MANHATTAN, Kan. — It’s common in most grocery stores this time of year to find shoppers who swear by the theory that a good “thump” on the outside of a watermelon is a sure way to pick a winner.
Ward Upham, a horticulture expert at Kansas State University, says there’s a more scientific way to take home a great-tasting watermelon.
“Ripe watermelons normally develop a yellow color on the ‘ground spot’ when ripe,” Upham said. “This is the area that contacts the ground.”
Upham said the depth of the yellow varies depending on the type of melon. “Most striped melons should have a bright, buttery yellow color, and dark green watermelons a deep yellow color. Light green melons develop a light yellow coloration. As a general rule, if the ground spot has a cream-like, off-white color, the watermelon is not ripe.”
When picking watermelons in a field, Upham advises looking for the tendril that attaches at the same point of the melon to dry and turn brown. “On some varieties, this will need to be completely dried before the watermelon is ripe,” he said. “On others, it will only need to be in the process of turning brown.”
A ripe watermelon typically will develop a roughness on its surface (sometimes called sugar bumps) near the base of the fruit. In the field, that’s when growers should harvest the fruit.
Many other melons also are in season right now.
“Muskmelons are one of those crops that tell you when they are ready to be picked,” Upham said. “As a melon ripens, a layer of cells around the stem softens so the melon detaches easily from the vine. This is called ‘slipping’ and will leave a dish-shaped scar where the stem attaches.”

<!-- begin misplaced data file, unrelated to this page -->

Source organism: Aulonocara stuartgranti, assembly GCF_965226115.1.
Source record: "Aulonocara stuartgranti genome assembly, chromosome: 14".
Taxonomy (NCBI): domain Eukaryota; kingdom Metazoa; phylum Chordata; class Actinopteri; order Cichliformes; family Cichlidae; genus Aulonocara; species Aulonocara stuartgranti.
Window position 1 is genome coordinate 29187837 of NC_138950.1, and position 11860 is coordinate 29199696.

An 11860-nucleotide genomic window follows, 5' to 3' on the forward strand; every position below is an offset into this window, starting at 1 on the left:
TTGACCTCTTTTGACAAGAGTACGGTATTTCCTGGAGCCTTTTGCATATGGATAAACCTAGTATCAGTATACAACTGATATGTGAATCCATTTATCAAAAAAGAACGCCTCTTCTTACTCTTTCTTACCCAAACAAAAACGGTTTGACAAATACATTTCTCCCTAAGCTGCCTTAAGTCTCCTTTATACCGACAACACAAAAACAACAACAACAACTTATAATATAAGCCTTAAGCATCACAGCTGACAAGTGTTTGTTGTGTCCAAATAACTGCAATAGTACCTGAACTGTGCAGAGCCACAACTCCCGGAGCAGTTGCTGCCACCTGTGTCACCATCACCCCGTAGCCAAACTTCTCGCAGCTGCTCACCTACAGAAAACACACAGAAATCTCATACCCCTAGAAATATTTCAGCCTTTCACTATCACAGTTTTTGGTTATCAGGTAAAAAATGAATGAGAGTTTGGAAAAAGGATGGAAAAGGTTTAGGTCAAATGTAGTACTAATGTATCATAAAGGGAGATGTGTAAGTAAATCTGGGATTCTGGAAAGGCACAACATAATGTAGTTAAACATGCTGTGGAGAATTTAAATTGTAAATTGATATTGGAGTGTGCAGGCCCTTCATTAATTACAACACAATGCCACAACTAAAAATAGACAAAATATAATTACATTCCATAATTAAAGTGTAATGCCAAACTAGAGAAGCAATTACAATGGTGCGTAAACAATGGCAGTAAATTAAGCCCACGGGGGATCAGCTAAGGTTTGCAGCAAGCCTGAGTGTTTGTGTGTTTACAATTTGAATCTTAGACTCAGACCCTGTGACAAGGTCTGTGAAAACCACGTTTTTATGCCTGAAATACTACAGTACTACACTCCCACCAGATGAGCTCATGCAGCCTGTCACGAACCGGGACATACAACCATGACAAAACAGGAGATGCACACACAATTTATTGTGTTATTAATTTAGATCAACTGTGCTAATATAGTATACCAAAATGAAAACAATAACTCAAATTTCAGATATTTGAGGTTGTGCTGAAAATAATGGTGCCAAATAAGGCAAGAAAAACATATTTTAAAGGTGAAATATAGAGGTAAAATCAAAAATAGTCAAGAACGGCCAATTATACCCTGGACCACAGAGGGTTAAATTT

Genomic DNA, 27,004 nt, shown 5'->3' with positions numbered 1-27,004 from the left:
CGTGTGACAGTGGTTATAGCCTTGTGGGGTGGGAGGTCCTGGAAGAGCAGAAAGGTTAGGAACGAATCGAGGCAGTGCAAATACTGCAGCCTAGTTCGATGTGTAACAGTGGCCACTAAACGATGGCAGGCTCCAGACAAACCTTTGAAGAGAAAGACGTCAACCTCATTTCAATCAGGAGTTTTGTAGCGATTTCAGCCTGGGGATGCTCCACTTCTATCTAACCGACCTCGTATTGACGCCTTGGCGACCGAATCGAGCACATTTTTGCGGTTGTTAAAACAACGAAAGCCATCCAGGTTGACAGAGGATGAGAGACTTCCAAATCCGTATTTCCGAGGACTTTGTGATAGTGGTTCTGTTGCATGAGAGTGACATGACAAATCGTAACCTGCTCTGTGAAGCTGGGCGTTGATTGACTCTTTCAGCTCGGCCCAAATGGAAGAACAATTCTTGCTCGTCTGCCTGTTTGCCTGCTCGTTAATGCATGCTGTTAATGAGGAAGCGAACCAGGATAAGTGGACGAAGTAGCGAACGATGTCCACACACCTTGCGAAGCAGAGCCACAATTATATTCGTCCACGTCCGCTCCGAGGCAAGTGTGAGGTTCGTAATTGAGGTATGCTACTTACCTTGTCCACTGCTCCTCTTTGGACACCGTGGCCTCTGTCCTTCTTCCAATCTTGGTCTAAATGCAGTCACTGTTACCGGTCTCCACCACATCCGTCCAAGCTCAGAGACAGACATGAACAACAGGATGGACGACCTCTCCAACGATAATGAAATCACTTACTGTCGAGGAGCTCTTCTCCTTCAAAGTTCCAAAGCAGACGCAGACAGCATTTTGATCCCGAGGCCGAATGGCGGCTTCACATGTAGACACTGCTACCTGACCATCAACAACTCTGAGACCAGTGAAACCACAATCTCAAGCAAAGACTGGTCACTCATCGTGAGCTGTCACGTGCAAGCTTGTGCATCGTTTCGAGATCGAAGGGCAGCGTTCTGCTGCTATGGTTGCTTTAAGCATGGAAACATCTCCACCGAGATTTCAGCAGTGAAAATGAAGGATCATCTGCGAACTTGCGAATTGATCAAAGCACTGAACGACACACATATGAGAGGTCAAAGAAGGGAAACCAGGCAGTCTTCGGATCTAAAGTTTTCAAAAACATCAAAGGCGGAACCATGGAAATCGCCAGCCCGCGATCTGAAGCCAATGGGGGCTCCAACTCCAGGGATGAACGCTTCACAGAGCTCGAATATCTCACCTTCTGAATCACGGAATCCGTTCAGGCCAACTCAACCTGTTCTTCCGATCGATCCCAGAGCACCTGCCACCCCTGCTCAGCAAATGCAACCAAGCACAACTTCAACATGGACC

When harvesting muskmelons, he notes, put a little pressure where the vine attaches to the fruit. “If it’s ripe, the melon will release, or ‘slip,’” he said.
Ripe melons usually will have the dish-shaped scar where the stem was attached. Upham added they will also have a pleasant, musky aroma if they’ve been held at room temperature for a period of time, rather than refrigerated.
“Honeydew melons are the most difficult to tell when they are ripe because they do not ‘slip’ like muskmelons,” Upham said, noting that the Earlidew variety is an exception. “Ripe honeydew melons become soft on the flower end of the fruit, which is the end opposite where the stem attaches. Also, honeydews should change to a light or yellowish color when ripe, but this varies with variety.”
Upham and his colleagues in K-State’s Department of Horticulture and Natural Resources produce a weekly Horticulture Newsletter with tips for maintaining gardens and home landscapes. The newsletter is available to view online or can be delivered by email each week.
— Pat Melgares, K-State Research and Extension
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